9. New AHRQ Evidence Report and Tools to Identify and Run Alternate Care Facilities Is Available
AHRQ released an updated evidence report that explains how to select and operate alternate care facilities—locations that can easily and quickly be equipped to augment or replace health care services when hospitals and other traditional care sites are inoperable or overwhelmed. The report, Disaster Alternate Care Facilities: Selection and Operation, includes input from planning and preparedness experts in public, private, and government sectors who have real-world experience in standing up and running alternate care facilities. The report supports two Web-based interactive tools that provide user-customized plans to implement key components discussed in the report: site selection and the transfer of patients. The tools are: Disaster Alternate Care Facility Selection Tool and Alternate Care Facility Patient Selection Tool. The resources were developed for AHRQ through a contract with Denver Health with support from the Health Resources and Services Administration.
10. New AHRQ Evidence Report on Lactose Intolerance and Health Is Available
AHRQ released a new evidence report that found insufficient evidence on how dairy-free diets affect long-term gastrointestinal and bone health. Researchers found minimal data suggesting that adults with milk intolerance and lactose malabsorption had greater odds of fractures and worse bone outcomes. They also found limited and low quality evidence that treatment with lactose reduced milk products may result in clinical improvements in select gastrointestinal symptoms in select individuals diagnosed with lactose intolerance or lactose malabsorption. Researchers, led by Timothy J. Wilt, M.D., M.P.H, of AHRQ';s Minnesota Evidence-based Practice Center, concluded that a majority of individuals diagnosed with lactose intolerance can likely tolerate up to 12 grams of lactose (1 cup of milk) at a given sitting with no symptoms, especially if consumed with other foods. Therefore, most individuals (either self or clinically diagnosed) can consume a sufficient amount of dairy products daily to meet minimum recommendations without incurring gastrointestinal symptoms. However, as the dose is increased above 12 grams, intolerance in individuals becomes more prominent, with doses of 24 grams usually yielding appreciable symptoms. The report, Lactose Intolerance and Health, prepared for the NIH Consensus Development Conference: Lactose Intolerance and Health, February 22-24, 2010, also found insufficient evidence that probiotics or colonic adaption improves symptoms. Select to access the report. A print copy is available by sending an E-mail to firstname.lastname@example.org.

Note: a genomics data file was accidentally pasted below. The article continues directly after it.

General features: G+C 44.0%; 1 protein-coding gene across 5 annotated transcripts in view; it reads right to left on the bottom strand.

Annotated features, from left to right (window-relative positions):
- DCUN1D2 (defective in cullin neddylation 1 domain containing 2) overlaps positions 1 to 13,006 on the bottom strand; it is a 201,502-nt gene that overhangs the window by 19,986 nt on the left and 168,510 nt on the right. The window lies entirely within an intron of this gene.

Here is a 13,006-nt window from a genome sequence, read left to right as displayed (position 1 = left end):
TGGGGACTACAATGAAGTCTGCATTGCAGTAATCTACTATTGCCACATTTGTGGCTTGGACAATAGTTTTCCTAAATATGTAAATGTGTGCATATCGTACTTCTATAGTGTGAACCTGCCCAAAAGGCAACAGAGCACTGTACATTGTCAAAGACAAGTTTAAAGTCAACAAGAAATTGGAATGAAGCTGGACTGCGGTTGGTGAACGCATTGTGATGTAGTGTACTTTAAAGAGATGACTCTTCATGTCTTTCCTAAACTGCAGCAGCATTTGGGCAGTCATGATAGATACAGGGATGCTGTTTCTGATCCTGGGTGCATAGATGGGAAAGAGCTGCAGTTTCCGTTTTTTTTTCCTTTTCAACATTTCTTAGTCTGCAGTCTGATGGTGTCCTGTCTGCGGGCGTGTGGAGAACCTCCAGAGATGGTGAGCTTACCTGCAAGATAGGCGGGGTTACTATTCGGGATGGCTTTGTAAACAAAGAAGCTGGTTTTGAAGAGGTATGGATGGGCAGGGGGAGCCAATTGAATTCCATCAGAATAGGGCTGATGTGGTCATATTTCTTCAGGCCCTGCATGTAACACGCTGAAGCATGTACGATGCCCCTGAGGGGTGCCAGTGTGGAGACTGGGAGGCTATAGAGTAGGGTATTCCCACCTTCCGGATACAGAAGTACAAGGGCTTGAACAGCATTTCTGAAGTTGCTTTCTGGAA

11. Register for AHRQ User Group Meeting for Surveys on Patient Experience and Patient Safety Culture
AHRQ is sponsoring a free joint meeting on April 20-21 for users of the Consumer Assessment of Healthcare Providers and Systems (CAHPS®) surveys and the AHRQ Surveys on Patient Safety Culture. Learn how health care organizations are using the CAHPS surveys and the Surveys on Patient Safety Culture to assess and improve patient experience and patient safety. The meeting will be held at the Hyatt Regency Hotel, Baltimore, MD. Pre-conference sessions designed for new survey users, as well as more advanced users, will be held on April 19.